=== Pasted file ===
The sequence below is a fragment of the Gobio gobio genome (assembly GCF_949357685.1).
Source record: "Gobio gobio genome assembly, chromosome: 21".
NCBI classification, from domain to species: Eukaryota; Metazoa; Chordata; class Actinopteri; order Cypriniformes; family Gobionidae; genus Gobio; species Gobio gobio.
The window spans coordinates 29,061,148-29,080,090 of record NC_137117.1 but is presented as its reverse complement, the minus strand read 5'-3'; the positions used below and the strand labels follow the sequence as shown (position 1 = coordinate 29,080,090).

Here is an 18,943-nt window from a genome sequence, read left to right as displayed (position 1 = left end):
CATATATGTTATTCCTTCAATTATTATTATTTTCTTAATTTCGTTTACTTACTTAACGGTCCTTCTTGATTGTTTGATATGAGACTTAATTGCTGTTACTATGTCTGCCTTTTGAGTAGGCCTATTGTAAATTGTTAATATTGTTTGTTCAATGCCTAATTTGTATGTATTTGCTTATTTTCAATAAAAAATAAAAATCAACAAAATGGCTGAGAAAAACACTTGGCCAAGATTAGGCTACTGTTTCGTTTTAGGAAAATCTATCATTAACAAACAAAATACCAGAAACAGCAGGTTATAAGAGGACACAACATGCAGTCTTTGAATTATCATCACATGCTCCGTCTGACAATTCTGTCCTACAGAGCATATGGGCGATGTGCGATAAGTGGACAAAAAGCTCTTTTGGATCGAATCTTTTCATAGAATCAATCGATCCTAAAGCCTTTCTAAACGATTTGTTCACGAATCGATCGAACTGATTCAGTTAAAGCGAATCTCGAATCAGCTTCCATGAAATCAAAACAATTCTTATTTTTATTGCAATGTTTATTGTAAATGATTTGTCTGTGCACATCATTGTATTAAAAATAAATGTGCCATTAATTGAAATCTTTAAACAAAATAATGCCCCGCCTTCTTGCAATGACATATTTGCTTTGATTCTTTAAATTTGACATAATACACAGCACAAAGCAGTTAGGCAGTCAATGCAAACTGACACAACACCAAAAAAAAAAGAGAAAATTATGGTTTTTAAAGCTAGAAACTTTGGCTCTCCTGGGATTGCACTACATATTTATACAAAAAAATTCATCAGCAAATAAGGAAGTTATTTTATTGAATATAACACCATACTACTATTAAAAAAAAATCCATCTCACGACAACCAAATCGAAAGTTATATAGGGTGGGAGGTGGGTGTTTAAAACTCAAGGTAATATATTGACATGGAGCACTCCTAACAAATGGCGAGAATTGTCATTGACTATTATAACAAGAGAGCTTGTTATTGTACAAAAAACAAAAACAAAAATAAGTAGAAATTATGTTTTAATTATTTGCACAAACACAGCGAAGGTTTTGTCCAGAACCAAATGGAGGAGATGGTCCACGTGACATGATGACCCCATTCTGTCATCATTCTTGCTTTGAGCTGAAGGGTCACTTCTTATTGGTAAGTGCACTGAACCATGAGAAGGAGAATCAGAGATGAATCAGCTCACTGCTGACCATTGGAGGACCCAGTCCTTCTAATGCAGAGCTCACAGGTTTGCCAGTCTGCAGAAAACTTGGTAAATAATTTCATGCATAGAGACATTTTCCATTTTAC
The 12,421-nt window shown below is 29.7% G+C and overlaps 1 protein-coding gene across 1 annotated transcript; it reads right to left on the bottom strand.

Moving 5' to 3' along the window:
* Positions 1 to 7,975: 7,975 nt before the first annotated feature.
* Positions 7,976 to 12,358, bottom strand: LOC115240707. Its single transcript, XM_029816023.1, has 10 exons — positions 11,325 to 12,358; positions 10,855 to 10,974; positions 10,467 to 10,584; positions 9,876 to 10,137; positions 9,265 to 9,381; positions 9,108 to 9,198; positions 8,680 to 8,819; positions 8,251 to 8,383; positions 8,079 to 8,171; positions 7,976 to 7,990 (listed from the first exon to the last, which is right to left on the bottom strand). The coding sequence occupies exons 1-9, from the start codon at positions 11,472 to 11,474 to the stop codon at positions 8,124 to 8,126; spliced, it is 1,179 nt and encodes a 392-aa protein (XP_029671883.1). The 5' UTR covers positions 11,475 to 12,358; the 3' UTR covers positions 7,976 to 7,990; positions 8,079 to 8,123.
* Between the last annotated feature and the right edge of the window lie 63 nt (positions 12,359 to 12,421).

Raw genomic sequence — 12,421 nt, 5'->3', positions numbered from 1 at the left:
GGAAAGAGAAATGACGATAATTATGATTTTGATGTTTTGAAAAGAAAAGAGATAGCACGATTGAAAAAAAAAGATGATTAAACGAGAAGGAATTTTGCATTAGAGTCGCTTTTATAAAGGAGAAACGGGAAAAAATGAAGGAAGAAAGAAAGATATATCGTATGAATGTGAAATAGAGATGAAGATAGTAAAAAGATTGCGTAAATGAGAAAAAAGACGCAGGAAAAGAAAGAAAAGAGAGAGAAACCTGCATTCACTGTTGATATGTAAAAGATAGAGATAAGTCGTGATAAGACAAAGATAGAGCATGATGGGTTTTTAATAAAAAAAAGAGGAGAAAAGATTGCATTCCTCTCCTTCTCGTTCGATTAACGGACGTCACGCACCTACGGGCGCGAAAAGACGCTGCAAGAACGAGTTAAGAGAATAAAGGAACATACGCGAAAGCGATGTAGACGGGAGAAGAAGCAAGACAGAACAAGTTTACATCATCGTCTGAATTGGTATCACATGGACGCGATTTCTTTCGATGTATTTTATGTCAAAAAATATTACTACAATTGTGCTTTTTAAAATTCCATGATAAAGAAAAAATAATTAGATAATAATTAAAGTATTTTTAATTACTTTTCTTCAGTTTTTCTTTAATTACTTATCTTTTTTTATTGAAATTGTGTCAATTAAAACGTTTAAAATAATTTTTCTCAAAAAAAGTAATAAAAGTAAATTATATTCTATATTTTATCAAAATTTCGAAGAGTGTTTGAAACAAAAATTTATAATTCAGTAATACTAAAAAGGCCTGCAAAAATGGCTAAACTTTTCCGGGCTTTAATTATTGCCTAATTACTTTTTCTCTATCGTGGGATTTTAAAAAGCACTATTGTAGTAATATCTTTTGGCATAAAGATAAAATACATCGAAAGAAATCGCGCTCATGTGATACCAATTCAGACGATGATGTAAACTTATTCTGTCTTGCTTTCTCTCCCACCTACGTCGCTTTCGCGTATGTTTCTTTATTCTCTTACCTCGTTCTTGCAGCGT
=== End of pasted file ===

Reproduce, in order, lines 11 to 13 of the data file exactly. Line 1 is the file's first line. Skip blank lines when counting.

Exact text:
* Between the last annotated feature and the right edge of the window lie 63 nt (positions 12,359 to 12,421).

Raw genomic sequence — 12,421 nt, 5'->3', positions numbered from 1 at the left:
GGAAAGAGAAATGACGATAATTATGATTTTGATGTTTTGAAAAGAAAAGAGATAGCACGATTGAAAAAAAAAGATGATTAAACGAGAAGGAATTTTGCATTAGAGTCGCTTTTATAAAGGAGAAACGGGAAAAAATGAAGGAAGAAAGAAAGATATATCGTATGAATGTGAAATAGAGATGAAGATAGTAAAAAGATTGCGTAAATGAGAAAAAAGACGCAGGAAAAGAAAGAAAAGAGAGAGAAACCTGCATTCACTGTTGATATGTAAAAGATAGAGATAAGTCGTGATAAGACAAAGATAGAGCATGATGGGTTTTTAATAAAAAAAAGAGGAGAAAAGATTGCATTCCTCTCCTTCTCGTTCGATTAACGGACGTCACGCACCTACGGGCGCGAAAAGACGCTGCAAGAACGAGTTAAGAGAATAAAGGAACATACGCGAAAGCGATGTAGACGGGAGAAGAAGCAAGACAGAACAAGTTTACATCATCGTCTGAATTGGTATCACATGGACGCGATTTCTTTCGATGTATTTTATGTCAAAAAATATTACTACAATTGTGCTTTTTAAAATTCCATGATAAAGAAAAAATAATTAGATAATAATTAAAGTATTTTTAATTACTTTTCTTCAGTTTTTCTTTAATTACTTATCTTTTTTTATTGAAATTGTGTCAATTAAAACGTTTAAAATAATTTTTCTCAAAAAAAGTAATAAAAGTAAATTATATTCTATATTTTATCAAAATTTCGAAGAGTGTTTGAAACAAAAATTTATAATTCAGTAATACTAAAAAGGCCTGCAAAAATGGCTAAACTTTTCCGGGCTTTAATTATTGCCTAATTACTTTTTCTCTATCGTGGGATTTTAAAAAGCACTATTGTAGTAATATCTTTTGGCATAAAGATAAAATACATCGAAAGAAATCGCGCTCATGTGATACCAATTCAGACGATGATGTAAACTTATTCTGTCTTGCTTTCTCTCCCACCTACGTCGCTTTCGCGTATGTTTCTTTATTCTCTTACCTCGTTCTTGCAGCGT